We’re looking to leverage the technology that we have, which is very much about very complex visual effects, which we can build as a composite, with all the rendering architecture that we’ve built to make the Mirriad work.
On the design side of it, it’s really about building the complete integrated embed, which could be 2D or 3D, with lots of different effects so that it looks correct in every piece of content, and then putting that into a real-time engine. We’re not talking about banner ads here, we’re talking about something much more dynamic and complex than that, and we’ve taken advantage of what we’ve created in the company.
What are the primary challenges in embedding ads in technology?
The goal is to place embeds seamlessly into content, as if they were already there. You start with the ability to track backgrounds, but then you have to move into other areas; for example, how do you ensure the new embed is properly lit? How do you make it look correct in the background? How do you know which kind of brand will be kept? What can you place in the content?
All of these things are not so obvious, just looking at it from the pure old geometric-style computer vision, which is what I was used to. It’s more about how do you solve problems of scale? And that’s really where the newer methods in machine learning have come to the fore, and that’s why we’ve gone into those in the last five years in a big way. It’s quite a standard part of the visual effects armory, but we are trying to do it at a much bigger scale while using a much smaller team, so we have to create tools that are really designed around automation.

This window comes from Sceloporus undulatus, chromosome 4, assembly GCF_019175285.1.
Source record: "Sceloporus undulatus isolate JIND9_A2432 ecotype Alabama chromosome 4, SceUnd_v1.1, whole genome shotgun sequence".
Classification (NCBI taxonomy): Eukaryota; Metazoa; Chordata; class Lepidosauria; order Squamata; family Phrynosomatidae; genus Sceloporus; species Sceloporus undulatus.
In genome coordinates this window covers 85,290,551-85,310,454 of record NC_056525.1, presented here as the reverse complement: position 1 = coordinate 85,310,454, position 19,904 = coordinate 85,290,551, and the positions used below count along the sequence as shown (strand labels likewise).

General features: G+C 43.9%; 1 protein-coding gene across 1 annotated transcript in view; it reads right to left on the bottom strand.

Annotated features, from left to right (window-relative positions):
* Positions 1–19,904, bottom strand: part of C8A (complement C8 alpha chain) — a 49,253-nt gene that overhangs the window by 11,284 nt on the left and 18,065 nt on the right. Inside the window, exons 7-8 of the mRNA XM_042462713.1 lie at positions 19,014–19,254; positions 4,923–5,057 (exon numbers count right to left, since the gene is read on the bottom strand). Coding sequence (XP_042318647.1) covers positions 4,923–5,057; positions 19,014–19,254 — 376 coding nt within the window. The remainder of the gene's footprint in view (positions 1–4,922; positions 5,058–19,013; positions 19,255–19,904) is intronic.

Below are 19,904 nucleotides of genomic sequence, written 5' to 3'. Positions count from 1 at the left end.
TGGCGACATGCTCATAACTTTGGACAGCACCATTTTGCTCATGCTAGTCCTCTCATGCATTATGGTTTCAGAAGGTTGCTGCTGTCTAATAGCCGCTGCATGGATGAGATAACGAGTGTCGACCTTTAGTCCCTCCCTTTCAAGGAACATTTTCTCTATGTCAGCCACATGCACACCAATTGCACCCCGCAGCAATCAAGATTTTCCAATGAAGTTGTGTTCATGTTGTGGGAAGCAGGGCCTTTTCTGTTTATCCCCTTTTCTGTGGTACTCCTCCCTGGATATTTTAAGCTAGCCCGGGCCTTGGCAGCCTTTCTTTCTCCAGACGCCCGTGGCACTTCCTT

In your opinion, what does the future of TV viewing look like?
The number one thing, ideally, would be no ad breaks. So, we see ourselves as creating a way to avoid ad breaks because brands can get their exposure without interrupting the viewers’ content. It’s a certainty that nobody likes ads.
I think in the US, people are already used to product placement, but in the UK, for example, it’s still quite a new thing. So, content generators need this in order to make some money out of what they’re doing and to allow for advertising in the content. That’s something I’d like to see.
We have technology in development that will create multiple versions of the same ad. There are lots of algorithms you could use or approaches you can take to decide who sees which ad. It’s about targeting and the best approach to targeting.
But the big technological problem for us is how can we get the partnership going where we can stream? Having different versions and being able to stream on each view could mean a different decision as to who sees which ad. This is something we’ve been working on since 2015.
My current project is the live project and finding a way to have more flexibility in terms of what you can place into live content. If the live project takes off, things like the live sports experience, for example, would be very different.
Whenever I explain to people what I do, probably 50% or 60% of them will immediately say, “Oh, that’s like subliminal advertising,” which it isn’t, but the idea is ingrained in people, that you’re fooling the viewer by adding this content, especially in live context. What we’re doing in the end is augmented reality, and I think that’s going to be the world ahead.